So there I was, wearing my favorite fuzzy pajama bottoms, enjoying a cup of delicious Dunkn’ Doughnuts Dark, with the crisp cool air of winter bringing in the Christmas spirit. My coffee was piping hot as I sat down to enjoy a nice quiet afternoon of replaying my childhood Christmas classics. As I turned on the TV, I heard a familiar voice calling me to action, “Dave, you should buy a Honda.” Why it was my childhood friend and hero, Leonardo, the Teenage Mutant Ninja Turtle; Michelangelo, Raphael and Donatello where there too, like a big Saturday morning reunion happening right here in my living room! What could have possibly brought my closest friends and mentors back into my home on this beautiful winter afternoon; I was perplexed to say the least. I sat quietly, anxiously watching with excitement, as my childhood friends coaxed my interest. They wanted me to buy a Honda.
My mind filled with confusion and rage as four of my childhood heroes meticulously danced in my TV screen trying to convince me to buy a Honda during Happy Honda Days. I was taken aback at my friends using peer pressure to sell me a Honda that I did not want. These were the very same friends who had told me to stay away from bad influences and drugs merely 24 years earlier. But why, why would my friends turn on me like this? The same friends who gave me public service announcements about staying away from drugs, knowing right from wrong, and being strong enough to stand up for what I believe in, are now reduced to coercing me to buy a Honda.
The Teenage Mutant Ninja turtles were not the only weapons in the Honda arsenal. Soon came commercials with Cabbage Patch Dolls trying to hustle a vehicle sale. Little did my generation know that Honda was using our fondest childhood memories against us to leverage us to take out our wallets to buy a vehicle we did not want. Our childhood friends were hired by Honda to hijack me and my fellow millennials’ wallets using the attitude accessibility theory. What is this attitude accessibility theory and what does it have to do with Ninja Turtles, Cabbage Patch Dolls, and Hondas? To better understand this new tactic in the Honda arsenal, we must first look at the issue at hand; millennials do not want to buy new cars. With the most buying power in today’s market, millennials have an estimated 200 billion dollars of discretionary income to use at their leisure (when they aren’t paying off student loans or buying avocado toast). If millennials have so much buying power, why aren’t they buying new cars.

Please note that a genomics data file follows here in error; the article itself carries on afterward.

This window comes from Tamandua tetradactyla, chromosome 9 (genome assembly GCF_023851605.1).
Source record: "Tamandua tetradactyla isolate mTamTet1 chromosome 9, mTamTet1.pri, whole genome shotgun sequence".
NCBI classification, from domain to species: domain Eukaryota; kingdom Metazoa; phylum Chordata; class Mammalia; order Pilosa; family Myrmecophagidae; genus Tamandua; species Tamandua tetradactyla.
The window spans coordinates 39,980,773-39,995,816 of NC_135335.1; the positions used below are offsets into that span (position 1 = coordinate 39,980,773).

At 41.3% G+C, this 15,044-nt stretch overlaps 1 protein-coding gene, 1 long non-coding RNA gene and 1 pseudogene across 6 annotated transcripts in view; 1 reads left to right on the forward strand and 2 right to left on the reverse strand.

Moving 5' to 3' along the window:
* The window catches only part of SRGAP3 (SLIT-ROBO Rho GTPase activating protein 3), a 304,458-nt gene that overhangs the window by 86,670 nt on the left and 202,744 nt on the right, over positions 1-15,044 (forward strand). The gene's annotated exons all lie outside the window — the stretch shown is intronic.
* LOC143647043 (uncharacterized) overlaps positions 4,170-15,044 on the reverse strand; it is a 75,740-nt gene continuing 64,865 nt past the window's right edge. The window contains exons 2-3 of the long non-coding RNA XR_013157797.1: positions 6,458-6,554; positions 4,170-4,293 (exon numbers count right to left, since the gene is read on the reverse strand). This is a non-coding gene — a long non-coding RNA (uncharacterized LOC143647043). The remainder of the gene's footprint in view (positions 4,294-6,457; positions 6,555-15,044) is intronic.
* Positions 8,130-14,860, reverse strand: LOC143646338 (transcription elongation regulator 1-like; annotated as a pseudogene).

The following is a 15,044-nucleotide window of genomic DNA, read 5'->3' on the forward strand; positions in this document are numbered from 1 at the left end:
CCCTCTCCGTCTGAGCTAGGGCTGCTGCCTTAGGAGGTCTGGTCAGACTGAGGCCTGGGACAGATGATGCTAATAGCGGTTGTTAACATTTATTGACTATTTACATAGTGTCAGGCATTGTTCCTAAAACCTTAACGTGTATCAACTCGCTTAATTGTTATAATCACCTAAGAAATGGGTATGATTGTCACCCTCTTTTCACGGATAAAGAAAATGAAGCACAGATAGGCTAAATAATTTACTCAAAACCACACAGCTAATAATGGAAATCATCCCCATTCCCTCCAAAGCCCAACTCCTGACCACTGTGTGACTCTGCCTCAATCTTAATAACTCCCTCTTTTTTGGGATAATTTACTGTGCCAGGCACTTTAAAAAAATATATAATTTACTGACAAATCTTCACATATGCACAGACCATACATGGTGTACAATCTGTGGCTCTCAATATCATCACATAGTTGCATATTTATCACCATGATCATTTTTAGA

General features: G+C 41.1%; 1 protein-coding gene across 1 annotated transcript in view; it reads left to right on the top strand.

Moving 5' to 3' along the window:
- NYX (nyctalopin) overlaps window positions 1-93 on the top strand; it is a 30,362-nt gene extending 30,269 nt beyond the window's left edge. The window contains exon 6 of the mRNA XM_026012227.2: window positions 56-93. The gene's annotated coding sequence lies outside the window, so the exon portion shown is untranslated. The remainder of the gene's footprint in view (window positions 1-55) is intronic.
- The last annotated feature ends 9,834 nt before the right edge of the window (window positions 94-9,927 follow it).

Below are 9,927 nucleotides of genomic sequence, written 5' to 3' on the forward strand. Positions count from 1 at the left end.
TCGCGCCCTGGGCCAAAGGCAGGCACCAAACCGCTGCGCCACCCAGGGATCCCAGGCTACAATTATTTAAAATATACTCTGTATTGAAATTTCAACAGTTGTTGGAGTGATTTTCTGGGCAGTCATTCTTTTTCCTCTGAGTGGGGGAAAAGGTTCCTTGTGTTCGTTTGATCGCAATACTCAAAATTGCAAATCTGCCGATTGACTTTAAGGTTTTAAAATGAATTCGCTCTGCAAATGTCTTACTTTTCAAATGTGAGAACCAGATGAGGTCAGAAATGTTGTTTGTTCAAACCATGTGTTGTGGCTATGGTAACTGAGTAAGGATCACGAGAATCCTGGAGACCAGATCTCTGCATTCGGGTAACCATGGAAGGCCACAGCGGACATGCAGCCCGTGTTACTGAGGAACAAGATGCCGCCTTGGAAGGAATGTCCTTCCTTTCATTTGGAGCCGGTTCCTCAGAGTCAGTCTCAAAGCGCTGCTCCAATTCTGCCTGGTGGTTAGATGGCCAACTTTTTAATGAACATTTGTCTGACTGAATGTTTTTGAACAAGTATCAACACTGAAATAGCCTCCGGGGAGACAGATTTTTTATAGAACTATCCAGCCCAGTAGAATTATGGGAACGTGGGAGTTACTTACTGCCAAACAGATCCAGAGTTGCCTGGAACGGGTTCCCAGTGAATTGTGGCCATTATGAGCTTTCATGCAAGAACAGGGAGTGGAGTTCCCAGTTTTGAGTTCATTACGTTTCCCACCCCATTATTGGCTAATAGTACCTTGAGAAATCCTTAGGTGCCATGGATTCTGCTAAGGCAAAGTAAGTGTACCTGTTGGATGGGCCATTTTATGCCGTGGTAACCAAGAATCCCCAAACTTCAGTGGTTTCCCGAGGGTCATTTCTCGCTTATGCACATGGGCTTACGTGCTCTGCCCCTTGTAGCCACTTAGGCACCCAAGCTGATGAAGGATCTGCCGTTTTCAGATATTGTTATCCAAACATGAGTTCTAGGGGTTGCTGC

It is because of this lack of concern towards new vehicle purchases that Honda decided to give the nod to accessing our deepest childhood memories in connection to their “Happy Honda Days’” campaign. So how do our attitudes towards Ninja Turtles and Cabbage Patch dolls affect our cognitive ability to relate to an inanimate object like an SUV with third row seating and GPS on board navigation? It is easy, much like a trusted source, you know the Ninja Turtles, you trust them, because they instilled a sense of purpose and values in us millennials. The numbers show that millennials don’t need to keep up with the Joneses. Our grandparents were duped into believing that they needed a new vehicle every few years to show they are keeping up with their peers. This belief was inherited by our boomer parents, but not inherited by millennials, which is making it difficult for all vehicle companies to continuously expect to sell new vehicles at a rate they are accustomed. As the Greatest Generation ages and boomers move closer to retirement, it will be up to the Gen Xers to maintain the demand for vehicle sales. Until then, I await more attempts by car companies to tap into our ethos to drive us to another sale.
Dave is a strategic communicator with a passion for building solid foundations for brands and helping clients tell their story. His drive is fueled by a passion to help others reach their full potential. This blog is a platform for the opportunity to express his thoughts on industry trends, communication best practices, and to help viewers see the world as he sees. If you have any ideas on topics or thoughts for Dave to improve his communications, please feel free to connect via an email, or connect with Dave on LinkedIn at the icon below.